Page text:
Monthly Archives: October 2018

Repentance and Forgiveness

Regarding the past transgressions of public figures, some people make statements like “God called David a great leader and a man after his own heart. Don’t judge only their past. Forgive and see the good.”

Forgiveness is indeed central to gospel. Jesus did say that in order for us to be forgiven we must forgive those who sin against us.

Adam, Eve, and the Serpent

Let us not forget however that repentance is also important. In order to be forgiven we need to acknowledge our sin and repent. God brings our sins to light, either privately or publicly, for the very purpose that we may repent and be cleansed through His mercy.

God’s judgment and mercy work together so that sin may be cleansed and reconciliation achieved.

Let’s take a closer look at David’s heart.

When David sinned and tried to keep it secret, God sent the prophet Nathan to judge him (2 Samuel 12:7-12).

When confronted, David acknowledged his sin and repented. However, there were still consequences for his sin.(2 Samuel 12:13-15).

David’s prayer of repentance for the sin is recorded in Psalm 51.

This is an example of how through repentance and forgiveness, our Heavenly Father delivers us from the power of evil.

If the heart is not cleansed through repentance, the result is denial, defiance, and lies. A person acting from such a heart is still not free from the power of evil.

It is good to be just and loving, but please don’t use the Bible to excuse sin.

1 Comment

Filed under Judeo-Christianity, Politics

Public authority and civic responsibility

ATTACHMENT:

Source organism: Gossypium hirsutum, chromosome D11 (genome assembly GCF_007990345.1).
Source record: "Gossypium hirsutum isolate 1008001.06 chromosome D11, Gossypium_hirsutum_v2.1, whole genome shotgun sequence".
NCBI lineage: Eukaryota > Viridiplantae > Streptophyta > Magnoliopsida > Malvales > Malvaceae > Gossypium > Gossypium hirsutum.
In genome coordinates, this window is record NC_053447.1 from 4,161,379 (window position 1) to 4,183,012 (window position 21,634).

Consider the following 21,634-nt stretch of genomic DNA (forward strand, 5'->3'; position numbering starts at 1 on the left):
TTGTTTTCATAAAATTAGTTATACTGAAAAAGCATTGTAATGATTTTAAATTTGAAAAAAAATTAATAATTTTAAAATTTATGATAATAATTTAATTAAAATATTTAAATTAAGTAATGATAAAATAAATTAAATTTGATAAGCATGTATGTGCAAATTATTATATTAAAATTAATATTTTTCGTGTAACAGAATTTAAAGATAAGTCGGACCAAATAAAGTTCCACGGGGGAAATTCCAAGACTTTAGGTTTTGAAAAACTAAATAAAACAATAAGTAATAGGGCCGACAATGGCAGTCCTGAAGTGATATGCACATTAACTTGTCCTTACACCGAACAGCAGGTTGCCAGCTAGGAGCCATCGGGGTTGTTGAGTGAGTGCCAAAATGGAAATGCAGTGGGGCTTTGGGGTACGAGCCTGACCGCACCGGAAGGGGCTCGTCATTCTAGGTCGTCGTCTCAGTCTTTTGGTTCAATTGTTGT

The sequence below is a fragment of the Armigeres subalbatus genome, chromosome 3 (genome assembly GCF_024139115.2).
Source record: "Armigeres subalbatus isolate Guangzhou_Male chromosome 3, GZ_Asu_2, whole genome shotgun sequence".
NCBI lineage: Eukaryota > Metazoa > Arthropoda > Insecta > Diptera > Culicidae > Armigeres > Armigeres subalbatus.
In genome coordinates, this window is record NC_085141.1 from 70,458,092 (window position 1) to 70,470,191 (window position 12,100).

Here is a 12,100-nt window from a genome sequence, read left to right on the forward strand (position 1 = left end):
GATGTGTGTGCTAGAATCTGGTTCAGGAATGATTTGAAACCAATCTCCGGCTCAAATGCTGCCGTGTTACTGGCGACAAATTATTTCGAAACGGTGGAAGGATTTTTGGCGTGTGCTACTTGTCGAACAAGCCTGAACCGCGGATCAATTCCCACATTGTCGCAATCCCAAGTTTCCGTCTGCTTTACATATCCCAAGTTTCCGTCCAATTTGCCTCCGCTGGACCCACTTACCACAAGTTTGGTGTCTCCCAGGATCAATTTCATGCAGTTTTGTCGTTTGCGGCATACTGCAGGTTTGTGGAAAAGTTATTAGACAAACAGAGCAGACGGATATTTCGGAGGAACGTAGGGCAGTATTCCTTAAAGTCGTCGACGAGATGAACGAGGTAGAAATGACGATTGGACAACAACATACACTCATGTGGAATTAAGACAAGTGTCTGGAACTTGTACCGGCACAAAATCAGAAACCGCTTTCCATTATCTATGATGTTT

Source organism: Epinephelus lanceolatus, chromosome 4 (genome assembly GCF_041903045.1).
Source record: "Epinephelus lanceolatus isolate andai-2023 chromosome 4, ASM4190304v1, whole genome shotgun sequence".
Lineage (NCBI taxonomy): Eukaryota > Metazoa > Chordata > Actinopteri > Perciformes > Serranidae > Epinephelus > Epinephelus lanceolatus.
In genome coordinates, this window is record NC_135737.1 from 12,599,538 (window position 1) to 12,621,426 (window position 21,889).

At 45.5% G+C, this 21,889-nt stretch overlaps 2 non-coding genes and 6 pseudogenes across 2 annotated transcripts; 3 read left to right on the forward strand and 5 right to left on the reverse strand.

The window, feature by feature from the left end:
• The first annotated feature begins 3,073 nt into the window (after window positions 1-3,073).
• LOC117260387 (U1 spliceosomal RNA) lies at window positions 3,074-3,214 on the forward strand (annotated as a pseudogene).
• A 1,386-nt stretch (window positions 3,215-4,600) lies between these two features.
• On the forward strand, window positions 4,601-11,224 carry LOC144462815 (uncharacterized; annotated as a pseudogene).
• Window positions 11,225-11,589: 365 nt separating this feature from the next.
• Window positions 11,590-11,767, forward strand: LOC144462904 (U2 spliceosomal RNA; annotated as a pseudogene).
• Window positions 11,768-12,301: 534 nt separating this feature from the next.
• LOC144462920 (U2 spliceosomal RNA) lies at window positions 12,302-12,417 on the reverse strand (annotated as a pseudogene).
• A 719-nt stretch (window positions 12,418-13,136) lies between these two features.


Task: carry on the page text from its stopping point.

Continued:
Responding to those who quote Paul ‘s words such as “be subject to the governing authorities” in Romans 13:1-7 in order to deflect criticism of the unrighteous words and actions of Donald Trump, his adminitstration, and other elected or appointed officials:

Thomas R. Schreiner says:
“This text is misunderstood if it is taken out of context and used as an absolute word so that Christians uncritically comply with the state no matter what is being demanded. What we have here is a general exhortation that delineates what is usually the case: people should normally obey ruling authorities. The text is not intended as a full-blown treatise on the relationship of believers to the state.”

Also, Charles D. Myers Jr. writes:
“The Apostle Paul’s admonition to “be subject to the governing authorities” (13:1a) on the grounds that “those authorities that exist have been instituted by God” (13:1c) has caused much needless suffering and much misery even in the 20th century. This passage seems to lend support to ,existing government, regardless of how tyrannical or how corrupt, and any governmental policy, however repressive or unjust. This passage has been invoked by Christians to put down revolt, support war, and justify genocide. In fact, many Christians in Hitler’s Germany appealed to this text as the decisive biblical warrant for obedience to the Nazi regime. And it has been regret over the Church’s alignment with the Nazi regime that has forced a reconsideration of these verses, particularly by German biblical scholars.”

As a citizen, I am subject to the authorities, but that does not mean that I need not criticize them. In fact, as a citizen and a person of faith it is my civic duty to exercise my conscience and use my rights of free speech and assembly to speak out against iniquity. Also, as a citizen, it is my responsibility to use the legal powers granted to me to censure or remove unfit people from office.

The Bible is full of examples of righteous people standing up to oppose leaders who are abusing thier position. To give just one example, “When Ahab saw Elijah, Ahab said to him, “Is it you, you troubler of Israel?” 18 And he answered, “I have not troubled Israel, but you have, and your father’s house, because you have abandoned the commandments of the Lord and followed the Baals.” 1 Kings 18:17-18.

Leave a comment

Filed under Uncategorized